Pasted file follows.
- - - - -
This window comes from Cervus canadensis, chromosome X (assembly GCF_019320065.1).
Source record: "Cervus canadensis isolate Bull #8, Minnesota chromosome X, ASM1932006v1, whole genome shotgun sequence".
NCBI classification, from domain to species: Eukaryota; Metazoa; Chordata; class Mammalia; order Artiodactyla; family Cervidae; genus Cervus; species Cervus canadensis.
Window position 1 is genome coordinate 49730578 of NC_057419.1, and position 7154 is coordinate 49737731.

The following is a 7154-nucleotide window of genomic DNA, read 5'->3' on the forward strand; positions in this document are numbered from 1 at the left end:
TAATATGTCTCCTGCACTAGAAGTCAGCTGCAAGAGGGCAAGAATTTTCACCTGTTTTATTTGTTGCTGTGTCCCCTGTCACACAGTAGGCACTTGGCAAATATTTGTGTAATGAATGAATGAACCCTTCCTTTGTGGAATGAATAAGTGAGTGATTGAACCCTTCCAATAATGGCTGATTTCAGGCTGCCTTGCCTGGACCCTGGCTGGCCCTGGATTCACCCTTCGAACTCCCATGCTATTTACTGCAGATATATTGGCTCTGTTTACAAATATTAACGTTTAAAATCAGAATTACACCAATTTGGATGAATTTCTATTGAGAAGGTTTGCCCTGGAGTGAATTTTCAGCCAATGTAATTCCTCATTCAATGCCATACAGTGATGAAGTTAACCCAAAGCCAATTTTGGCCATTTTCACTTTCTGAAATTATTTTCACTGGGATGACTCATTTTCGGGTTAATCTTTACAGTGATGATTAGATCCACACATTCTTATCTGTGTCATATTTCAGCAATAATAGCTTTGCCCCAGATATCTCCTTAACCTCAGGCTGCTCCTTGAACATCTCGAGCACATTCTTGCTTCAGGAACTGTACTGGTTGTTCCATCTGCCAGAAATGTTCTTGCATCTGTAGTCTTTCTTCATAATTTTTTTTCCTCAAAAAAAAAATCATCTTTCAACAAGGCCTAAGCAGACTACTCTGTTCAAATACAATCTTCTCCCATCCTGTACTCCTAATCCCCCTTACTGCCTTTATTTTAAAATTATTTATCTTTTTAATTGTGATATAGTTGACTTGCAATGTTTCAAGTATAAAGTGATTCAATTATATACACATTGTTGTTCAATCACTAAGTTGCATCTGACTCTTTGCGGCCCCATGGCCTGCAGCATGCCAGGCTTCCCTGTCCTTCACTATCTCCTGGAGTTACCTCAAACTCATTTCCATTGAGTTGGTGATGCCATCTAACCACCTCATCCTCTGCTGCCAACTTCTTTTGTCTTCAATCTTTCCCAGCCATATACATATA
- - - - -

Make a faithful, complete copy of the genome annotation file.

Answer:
This window comes from Cervus canadensis, chromosome X (assembly GCF_019320065.1).
Source record: "Cervus canadensis isolate Bull #8, Minnesota chromosome X, ASM1932006v1, whole genome shotgun sequence".
NCBI classification, from domain to species: Eukaryota; Metazoa; Chordata; class Mammalia; order Artiodactyla; family Cervidae; genus Cervus; species Cervus canadensis.
Window position 1 is genome coordinate 49730578 of NC_057419.1, and position 7154 is coordinate 49737731.

The following is a 7154-nucleotide window of genomic DNA, read 5'->3' on the forward strand; positions in this document are numbered from 1 at the left end:
TAATATGTCTCCTGCACTAGAAGTCAGCTGCAAGAGGGCAAGAATTTTCACCTGTTTTATTTGTTGCTGTGTCCCCTGTCACACAGTAGGCACTTGGCAAATATTTGTGTAATGAATGAATGAACCCTTCCTTTGTGGAATGAATAAGTGAGTGATTGAACCCTTCCAATAATGGCTGATTTCAGGCTGCCTTGCCTGGACCCTGGCTGGCCCTGGATTCACCCTTCGAACTCCCATGCTATTTACTGCAGATATATTGGCTCTGTTTACAAATATTAACGTTTAAAATCAGAATTACACCAATTTGGATGAATTTCTATTGAGAAGGTTTGCCCTGGAGTGAATTTTCAGCCAATGTAATTCCTCATTCAATGCCATACAGTGATGAAGTTAACCCAAAGCCAATTTTGGCCATTTTCACTTTCTGAAATTATTTTCACTGGGATGACTCATTTTCGGGTTAATCTTTACAGTGATGATTAGATCCACACATTCTTATCTGTGTCATATTTCAGCAATAATAGCTTTGCCCCAGATATCTCCTTAACCTCAGGCTGCTCCTTGAACATCTCGAGCACATTCTTGCTTCAGGAACTGTACTGGTTGTTCCATCTGCCAGAAATGTTCTTGCATCTGTAGTCTTTCTTCATAATTTTTTTTCCTCAAAAAAAAAATCATCTTTCAACAAGGCCTAAGCAGACTACTCTGTTCAAATACAATCTTCTCCCATCCTGTACTCCTAATCCCCCTTACTGCCTTTATTTTAAAATTATTTATCTTTTTAATTGTGATATAGTTGACTTGCAATGTTTCAAGTATAAAGTGATTCAATTATATACACATTGTTGTTCAATCACTAAGTTGCATCTGACTCTTTGCGGCCCCATGGCCTGCAGCATGCCAGGCTTCCCTGTCCTTCACTATCTCCTGGAGTTACCTCAAACTCATTTCCATTGAGTTGGTGATGCCATCTAACCACCTCATCCTCTGCTGCCAACTTCTTTTGTCTTCAATCTTTCCCAGCCATATACATATA